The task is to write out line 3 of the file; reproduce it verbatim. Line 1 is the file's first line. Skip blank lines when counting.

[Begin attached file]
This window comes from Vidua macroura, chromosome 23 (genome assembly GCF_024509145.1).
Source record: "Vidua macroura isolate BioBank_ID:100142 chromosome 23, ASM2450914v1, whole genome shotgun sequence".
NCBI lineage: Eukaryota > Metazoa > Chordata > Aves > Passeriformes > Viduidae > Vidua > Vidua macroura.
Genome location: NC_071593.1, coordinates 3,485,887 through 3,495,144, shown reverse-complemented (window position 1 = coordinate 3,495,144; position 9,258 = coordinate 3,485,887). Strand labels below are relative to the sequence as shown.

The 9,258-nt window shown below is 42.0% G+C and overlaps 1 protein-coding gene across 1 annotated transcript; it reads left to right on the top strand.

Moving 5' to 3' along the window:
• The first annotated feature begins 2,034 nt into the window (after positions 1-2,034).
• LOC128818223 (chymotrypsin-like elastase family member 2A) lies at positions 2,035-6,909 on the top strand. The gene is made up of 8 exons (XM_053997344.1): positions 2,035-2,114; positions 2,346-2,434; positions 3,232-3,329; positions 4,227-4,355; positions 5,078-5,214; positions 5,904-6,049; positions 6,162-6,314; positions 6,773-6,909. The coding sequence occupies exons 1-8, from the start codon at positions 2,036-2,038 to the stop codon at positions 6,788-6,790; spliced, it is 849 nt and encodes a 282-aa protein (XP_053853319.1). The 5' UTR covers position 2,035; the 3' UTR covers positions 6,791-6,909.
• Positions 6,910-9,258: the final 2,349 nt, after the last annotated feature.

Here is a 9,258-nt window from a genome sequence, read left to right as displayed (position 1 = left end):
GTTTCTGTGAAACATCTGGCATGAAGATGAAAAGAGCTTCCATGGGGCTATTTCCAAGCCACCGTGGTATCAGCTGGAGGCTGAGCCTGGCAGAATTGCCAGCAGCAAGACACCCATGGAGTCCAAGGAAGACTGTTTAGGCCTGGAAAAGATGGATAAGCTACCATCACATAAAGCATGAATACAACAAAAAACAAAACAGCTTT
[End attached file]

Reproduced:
NCBI lineage: Eukaryota > Metazoa > Chordata > Aves > Passeriformes > Viduidae > Vidua > Vidua macroura.